UK police looking at fresh 'Partygate' claims against Johnson

·2-min read
The new alleged breaches are said to have taken place at the prime minister's official country residence, Chequers
The new alleged breaches are said to have taken place at the prime minister's official country residence, Chequers

Former UK prime minister Boris Johnson is facing further potential police investigations into the "Partygate" scandal, after a government ministry handed two police forces material about alleged Covid lockdown breaches it emerged Tuesday.

London's Metropolitan Police confirmed it was "assessing" new information it has received over the last week related to "potential breaches" of the coronavirus rules in Downing Street between June 2020 and May 2021.

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Meanwhile The Times, which broke the story, said Thames Valley Police was also analysing new evidence related to possible rule-breaking at Chequers, the prime minister's country estate of outside London.

Multiple sources told the newspaper that the alleged breaches involved Johnson's family as well as his friends. A source close to the former leader denied this to the paper.

Johnson, 58, was ousted as prime minister last summer following a revolt within his ruling party after being dogged for months by the accusations of lockdown breaches and other scandals.

He repeatedly denied in parliament, and elsewhere, that he or his staff had breached his own pandemic era restrictions by holding boozy gatherings in Downing Street.

But the Met issued fines to dozens of aides after a criminal probe, and Johnson became the first serving UK prime minister found to have broken the law, over one of the gatherings.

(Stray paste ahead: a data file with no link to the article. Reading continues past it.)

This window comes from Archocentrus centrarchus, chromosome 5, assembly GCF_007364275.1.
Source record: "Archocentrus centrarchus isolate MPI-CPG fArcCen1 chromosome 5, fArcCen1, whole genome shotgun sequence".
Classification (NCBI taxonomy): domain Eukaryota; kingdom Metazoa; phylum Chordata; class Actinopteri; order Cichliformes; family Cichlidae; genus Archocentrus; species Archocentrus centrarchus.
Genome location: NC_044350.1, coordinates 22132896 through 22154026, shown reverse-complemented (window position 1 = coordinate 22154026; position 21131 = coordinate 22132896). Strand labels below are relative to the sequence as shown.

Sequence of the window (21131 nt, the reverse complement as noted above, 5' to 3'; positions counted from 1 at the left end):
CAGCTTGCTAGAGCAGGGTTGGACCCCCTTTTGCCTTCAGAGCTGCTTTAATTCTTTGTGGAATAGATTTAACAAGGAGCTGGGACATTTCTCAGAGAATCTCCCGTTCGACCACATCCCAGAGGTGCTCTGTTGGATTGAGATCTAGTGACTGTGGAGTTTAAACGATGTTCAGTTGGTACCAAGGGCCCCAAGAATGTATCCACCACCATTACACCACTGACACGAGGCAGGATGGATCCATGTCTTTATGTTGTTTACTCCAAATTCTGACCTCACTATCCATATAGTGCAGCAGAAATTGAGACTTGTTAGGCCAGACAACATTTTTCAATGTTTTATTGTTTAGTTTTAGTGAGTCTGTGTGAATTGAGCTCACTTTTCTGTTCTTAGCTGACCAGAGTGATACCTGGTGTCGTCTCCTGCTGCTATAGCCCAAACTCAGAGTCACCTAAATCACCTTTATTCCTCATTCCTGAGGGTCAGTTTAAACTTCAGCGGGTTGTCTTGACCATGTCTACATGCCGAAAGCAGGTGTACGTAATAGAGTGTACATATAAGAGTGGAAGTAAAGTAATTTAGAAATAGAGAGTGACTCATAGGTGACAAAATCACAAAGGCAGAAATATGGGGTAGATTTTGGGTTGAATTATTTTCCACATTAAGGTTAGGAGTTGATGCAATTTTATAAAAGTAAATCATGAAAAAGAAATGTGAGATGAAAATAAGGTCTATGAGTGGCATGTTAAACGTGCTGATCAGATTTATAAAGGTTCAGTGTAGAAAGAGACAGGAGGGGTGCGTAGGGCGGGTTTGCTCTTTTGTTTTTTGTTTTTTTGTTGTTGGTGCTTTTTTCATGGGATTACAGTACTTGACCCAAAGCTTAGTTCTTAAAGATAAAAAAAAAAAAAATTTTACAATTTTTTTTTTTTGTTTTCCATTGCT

The ex-leader is currently being investigated by a parliamentary committee over whether he lied to MPs about "Partygate", in a process that could ultimately trigger his removal as a lawmaker.

The spectre of new police probes follows the Cabinet Office, which supports prime ministers and ensures the effective running of government, passing the two forces new "information".

It "came to light" as the ministry prepares for a public inquiry into the country's pandemic response.

A Cabinet Office spokesperson said the material was identified "as part of the normal disclosure review of potentially relevant documents being undertaken by the legal team for inquiry witnesses".

"In-line with obligations in the Civil Service Code, this material has been passed to the relevant authorities and it is now a matter for them," the spokesperson added.

A spokesman for Johnson said: "Some abbreviated entries in Mr Johnson's official diary were queried by the Cabinet Office during preparation for the Covid inquiry."

He added the former leader's lawyers wrote to the Cabinet Office, and the parliamentary committee probing him, "explaining that the events were lawful and were not breaches of any Covid regulations".

His team told The Times that the referrals were "clearly politically motivated attempt to manufacture something out of nothing".